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Stem Cells from Monkeys Created; Impact on Human Health Issues

Stem Cells from Monkeys Created; Impact on Human Health Issues

Personalized stem cells for humans are one step closer, as are the ethical concerns.

November 15, 2007 —

The brave new world medical technique of stem cell cloning was elevated to new possibilities yesterday in Oregon. Researchers at the Oregon National Primate Research Center successfully cloned monkey embryos from single monkey skin cells and also generated stem cells. The accomplishment settled one long-standing science debate: can primates (of which humans are a species member) be cloned. After many failures in primate cloning, leading to many scientists determining it was impossible, the Oregon group proved it possible. The team also successfully extracted and cloned stem cells from the monkey embryos. Stem cells are like cell blanks that can be coaxed into transforming into other specific cell and tissue types—a medical technique that could lead to revolutionary health applications, including nerve regeneration.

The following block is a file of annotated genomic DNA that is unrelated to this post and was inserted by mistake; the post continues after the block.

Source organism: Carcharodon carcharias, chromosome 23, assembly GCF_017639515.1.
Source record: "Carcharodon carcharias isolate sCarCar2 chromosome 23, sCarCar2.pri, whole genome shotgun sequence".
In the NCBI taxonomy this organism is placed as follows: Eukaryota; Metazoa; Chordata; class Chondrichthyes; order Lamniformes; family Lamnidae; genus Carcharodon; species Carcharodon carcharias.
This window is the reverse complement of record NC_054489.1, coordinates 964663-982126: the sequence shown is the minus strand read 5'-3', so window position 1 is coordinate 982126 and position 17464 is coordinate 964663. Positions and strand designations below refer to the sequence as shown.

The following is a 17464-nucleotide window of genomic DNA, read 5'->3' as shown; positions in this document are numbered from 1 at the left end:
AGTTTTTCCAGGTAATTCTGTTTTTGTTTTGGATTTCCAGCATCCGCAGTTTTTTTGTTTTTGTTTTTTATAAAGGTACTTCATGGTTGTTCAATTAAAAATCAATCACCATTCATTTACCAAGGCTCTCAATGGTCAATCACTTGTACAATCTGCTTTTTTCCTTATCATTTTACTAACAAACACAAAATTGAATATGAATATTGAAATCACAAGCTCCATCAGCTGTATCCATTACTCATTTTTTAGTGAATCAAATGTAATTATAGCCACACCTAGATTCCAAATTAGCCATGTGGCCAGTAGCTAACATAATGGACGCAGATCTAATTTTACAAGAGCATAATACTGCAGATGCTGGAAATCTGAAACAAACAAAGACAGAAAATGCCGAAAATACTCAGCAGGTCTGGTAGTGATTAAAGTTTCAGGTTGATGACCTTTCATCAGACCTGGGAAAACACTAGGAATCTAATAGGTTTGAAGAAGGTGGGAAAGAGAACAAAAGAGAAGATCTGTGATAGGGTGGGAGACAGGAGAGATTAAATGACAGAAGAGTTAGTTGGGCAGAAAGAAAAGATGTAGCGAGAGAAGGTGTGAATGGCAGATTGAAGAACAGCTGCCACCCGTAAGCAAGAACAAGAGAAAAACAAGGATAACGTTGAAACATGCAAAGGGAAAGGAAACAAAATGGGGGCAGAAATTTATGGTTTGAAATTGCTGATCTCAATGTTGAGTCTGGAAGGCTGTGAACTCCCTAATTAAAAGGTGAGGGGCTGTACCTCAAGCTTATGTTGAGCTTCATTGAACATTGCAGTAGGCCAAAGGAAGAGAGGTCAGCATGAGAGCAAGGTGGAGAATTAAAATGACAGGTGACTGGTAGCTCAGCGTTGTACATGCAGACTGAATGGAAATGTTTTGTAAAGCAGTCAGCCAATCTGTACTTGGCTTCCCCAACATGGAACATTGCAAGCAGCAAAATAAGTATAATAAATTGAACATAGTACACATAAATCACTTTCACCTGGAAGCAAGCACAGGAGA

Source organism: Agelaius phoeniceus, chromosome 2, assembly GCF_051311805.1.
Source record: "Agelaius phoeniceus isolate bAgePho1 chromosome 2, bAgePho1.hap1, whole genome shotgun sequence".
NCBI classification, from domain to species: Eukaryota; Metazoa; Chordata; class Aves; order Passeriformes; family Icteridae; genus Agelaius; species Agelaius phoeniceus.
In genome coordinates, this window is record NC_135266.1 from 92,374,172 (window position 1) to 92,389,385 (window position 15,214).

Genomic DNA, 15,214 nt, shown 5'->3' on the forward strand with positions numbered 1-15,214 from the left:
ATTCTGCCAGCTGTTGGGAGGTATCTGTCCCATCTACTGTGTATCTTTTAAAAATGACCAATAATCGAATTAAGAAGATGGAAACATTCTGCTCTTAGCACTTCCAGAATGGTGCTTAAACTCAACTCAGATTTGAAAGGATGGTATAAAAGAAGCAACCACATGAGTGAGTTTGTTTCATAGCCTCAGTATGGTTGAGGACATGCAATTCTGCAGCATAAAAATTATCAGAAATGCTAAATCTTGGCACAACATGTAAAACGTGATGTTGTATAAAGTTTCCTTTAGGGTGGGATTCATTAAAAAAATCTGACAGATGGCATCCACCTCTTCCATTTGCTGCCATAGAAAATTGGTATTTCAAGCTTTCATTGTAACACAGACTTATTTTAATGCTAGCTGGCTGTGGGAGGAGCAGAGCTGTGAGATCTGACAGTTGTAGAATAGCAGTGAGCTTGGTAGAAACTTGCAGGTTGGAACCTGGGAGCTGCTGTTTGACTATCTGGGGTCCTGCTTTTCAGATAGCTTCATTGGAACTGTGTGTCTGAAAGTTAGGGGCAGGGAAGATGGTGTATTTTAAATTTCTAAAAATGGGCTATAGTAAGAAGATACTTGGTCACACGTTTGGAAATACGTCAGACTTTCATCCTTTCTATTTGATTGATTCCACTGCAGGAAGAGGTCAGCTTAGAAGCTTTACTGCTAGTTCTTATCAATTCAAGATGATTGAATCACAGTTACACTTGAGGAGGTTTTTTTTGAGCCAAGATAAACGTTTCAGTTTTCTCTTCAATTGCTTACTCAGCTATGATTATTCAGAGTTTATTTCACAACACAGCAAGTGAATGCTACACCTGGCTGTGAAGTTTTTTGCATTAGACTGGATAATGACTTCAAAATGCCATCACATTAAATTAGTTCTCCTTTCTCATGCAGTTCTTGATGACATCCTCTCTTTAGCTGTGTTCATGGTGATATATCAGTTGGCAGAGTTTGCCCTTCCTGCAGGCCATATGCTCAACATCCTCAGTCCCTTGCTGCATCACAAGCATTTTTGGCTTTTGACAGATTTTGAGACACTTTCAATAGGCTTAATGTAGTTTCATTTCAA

The monkey embryos were not transferred to a monkey womb for full gestation, but were destroyed. The stem cells harvested and replicated could be use for that monkey species, as they are completely compatible, but could not be used in humans. The next step is to take the same or a similar methodology used in the monkey research to human research. There are many ethics questions involved in creating personalized health-giving cells for humans, which could in the foreseeable future start appearing as options in our health insurance. There is first of all the questions of the animals being used in this kind of research. For human trials, large amounts of women’s eggs—with accompanying risk—would need to be harvested just to improve the technique. Human embryos would be destroyed after they become the fields from which the stem cells are harvested.

Researchers also point out that the new breakthrough in monkeys will allow them to better study human diseases that can be replicated through monkey stem cells.

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